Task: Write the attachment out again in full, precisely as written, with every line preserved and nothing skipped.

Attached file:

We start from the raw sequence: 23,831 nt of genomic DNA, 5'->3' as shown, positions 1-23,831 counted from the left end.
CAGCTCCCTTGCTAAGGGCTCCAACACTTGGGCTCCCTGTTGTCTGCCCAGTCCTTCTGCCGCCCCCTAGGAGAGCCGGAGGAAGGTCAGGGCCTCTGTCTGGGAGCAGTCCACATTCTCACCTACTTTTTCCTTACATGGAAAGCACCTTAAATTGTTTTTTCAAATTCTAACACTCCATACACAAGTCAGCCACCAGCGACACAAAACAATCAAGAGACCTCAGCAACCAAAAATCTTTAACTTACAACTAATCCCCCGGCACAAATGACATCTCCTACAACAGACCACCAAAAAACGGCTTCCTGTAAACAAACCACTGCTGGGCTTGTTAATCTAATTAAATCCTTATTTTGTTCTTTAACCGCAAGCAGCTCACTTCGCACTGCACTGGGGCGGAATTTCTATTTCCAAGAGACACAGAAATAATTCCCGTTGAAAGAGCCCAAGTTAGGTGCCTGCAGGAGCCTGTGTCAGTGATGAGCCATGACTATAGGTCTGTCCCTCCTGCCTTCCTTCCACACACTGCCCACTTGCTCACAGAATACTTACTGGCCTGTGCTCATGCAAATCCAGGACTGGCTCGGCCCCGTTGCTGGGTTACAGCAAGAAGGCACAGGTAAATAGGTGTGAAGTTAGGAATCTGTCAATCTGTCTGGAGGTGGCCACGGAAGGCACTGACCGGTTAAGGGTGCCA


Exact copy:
We start from the raw sequence: 23,831 nt of genomic DNA, 5'->3' as shown, positions 1-23,831 counted from the left end.
CAGCTCCCTTGCTAAGGGCTCCAACACTTGGGCTCCCTGTTGTCTGCCCAGTCCTTCTGCCGCCCCCTAGGAGAGCCGGAGGAAGGTCAGGGCCTCTGTCTGGGAGCAGTCCACATTCTCACCTACTTTTTCCTTACATGGAAAGCACCTTAAATTGTTTTTTCAAATTCTAACACTCCATACACAAGTCAGCCACCAGCGACACAAAACAATCAAGAGACCTCAGCAACCAAAAATCTTTAACTTACAACTAATCCCCCGGCACAAATGACATCTCCTACAACAGACCACCAAAAAACGGCTTCCTGTAAACAAACCACTGCTGGGCTTGTTAATCTAATTAAATCCTTATTTTGTTCTTTAACCGCAAGCAGCTCACTTCGCACTGCACTGGGGCGGAATTTCTATTTCCAAGAGACACAGAAATAATTCCCGTTGAAAGAGCCCAAGTTAGGTGCCTGCAGGAGCCTGTGTCAGTGATGAGCCATGACTATAGGTCTGTCCCTCCTGCCTTCCTTCCACACACTGCCCACTTGCTCACAGAATACTTACTGGCCTGTGCTCATGCAAATCCAGGACTGGCTCGGCCCCGTTGCTGGGTTACAGCAAGAAGGCACAGGTAAATAGGTGTGAAGTTAGGAATCTGTCAATCTGTCTGGAGGTGGCCACGGAAGGCACTGACCGGTTAAGGGTGCCA